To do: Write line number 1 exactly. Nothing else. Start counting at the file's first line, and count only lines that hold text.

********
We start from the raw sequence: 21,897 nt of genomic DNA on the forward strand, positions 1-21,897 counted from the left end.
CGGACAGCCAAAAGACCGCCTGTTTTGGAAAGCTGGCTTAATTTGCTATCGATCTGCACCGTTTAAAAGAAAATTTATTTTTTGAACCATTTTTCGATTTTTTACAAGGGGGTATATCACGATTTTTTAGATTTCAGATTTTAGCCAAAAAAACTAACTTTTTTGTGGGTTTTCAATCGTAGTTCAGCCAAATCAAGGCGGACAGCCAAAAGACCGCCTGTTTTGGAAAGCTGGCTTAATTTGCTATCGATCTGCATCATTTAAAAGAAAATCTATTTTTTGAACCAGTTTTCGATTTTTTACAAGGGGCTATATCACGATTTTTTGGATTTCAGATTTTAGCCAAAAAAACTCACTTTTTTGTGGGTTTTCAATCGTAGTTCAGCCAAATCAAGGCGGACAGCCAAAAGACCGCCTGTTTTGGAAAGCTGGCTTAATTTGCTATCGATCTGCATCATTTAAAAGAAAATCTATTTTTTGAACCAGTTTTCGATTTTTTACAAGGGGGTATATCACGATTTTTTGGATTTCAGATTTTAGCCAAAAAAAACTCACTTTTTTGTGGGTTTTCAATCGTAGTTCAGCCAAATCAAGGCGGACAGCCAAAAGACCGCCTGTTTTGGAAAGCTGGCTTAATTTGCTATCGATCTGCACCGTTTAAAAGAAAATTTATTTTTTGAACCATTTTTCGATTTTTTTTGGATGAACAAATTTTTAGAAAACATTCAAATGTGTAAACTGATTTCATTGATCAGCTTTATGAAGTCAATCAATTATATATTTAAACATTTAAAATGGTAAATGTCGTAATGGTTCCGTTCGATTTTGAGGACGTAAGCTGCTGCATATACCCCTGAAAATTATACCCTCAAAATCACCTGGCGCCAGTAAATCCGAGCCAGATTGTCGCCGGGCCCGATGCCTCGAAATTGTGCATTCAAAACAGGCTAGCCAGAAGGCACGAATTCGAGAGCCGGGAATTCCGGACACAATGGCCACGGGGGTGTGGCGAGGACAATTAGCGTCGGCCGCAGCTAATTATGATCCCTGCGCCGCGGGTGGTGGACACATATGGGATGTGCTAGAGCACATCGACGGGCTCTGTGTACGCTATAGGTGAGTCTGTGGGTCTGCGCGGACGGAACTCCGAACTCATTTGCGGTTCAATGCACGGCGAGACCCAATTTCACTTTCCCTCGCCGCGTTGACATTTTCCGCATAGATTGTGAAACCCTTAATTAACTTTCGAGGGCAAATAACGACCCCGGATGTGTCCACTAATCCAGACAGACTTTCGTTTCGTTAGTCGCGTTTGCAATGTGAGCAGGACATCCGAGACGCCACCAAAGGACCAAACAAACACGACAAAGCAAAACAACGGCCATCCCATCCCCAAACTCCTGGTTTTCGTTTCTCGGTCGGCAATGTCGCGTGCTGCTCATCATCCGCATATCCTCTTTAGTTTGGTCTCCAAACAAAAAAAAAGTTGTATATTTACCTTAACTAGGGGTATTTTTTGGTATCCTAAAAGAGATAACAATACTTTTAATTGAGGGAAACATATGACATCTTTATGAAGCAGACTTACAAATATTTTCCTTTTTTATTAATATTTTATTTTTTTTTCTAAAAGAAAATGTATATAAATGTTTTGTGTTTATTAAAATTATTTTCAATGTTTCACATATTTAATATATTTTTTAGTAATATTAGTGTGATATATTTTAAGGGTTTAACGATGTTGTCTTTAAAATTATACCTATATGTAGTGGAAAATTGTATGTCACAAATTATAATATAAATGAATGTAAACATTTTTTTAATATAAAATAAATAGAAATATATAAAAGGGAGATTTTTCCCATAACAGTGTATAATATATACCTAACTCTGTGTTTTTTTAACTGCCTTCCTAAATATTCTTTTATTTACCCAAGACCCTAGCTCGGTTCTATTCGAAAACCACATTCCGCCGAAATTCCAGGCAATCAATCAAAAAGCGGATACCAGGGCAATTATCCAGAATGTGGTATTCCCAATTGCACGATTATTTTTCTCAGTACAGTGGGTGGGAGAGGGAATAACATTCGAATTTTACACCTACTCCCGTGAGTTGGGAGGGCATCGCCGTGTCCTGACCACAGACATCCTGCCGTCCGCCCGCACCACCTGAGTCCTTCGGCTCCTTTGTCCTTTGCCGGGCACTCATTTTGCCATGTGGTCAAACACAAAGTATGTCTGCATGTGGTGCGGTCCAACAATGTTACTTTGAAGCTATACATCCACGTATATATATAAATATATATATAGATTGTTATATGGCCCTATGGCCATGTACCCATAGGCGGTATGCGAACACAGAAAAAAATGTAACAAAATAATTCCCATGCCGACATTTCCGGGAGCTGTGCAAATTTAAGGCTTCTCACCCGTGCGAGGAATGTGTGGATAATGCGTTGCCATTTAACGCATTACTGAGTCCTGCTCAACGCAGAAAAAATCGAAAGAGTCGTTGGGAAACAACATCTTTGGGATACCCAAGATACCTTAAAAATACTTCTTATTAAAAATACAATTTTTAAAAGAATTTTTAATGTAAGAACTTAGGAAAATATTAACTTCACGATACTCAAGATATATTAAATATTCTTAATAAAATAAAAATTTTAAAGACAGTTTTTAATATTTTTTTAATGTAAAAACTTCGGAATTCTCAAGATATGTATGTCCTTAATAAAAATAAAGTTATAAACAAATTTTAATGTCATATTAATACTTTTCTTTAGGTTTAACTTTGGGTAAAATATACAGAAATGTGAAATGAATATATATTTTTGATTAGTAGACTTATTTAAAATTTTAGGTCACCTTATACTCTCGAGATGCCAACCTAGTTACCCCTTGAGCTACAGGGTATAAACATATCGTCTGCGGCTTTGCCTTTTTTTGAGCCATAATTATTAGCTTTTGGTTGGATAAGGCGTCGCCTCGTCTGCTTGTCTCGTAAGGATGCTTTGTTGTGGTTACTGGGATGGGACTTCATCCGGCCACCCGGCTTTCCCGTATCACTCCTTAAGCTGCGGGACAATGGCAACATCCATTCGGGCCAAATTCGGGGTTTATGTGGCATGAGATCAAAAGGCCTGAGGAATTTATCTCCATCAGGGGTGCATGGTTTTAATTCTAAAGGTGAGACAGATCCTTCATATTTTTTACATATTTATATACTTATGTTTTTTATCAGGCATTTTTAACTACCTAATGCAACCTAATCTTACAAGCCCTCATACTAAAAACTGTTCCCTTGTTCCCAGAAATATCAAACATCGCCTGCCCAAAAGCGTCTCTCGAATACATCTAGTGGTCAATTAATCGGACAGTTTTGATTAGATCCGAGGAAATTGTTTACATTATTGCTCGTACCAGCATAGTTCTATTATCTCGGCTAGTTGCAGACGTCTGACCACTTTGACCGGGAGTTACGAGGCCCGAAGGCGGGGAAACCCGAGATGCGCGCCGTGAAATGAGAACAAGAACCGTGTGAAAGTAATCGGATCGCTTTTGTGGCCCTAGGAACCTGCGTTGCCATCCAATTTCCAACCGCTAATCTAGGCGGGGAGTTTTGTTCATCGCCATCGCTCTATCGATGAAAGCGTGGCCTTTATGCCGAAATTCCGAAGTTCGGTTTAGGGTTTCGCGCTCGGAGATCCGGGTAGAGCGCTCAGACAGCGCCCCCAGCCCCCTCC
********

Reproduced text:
We start from the raw sequence: 21,897 nt of genomic DNA on the forward strand, positions 1-21,897 counted from the left end.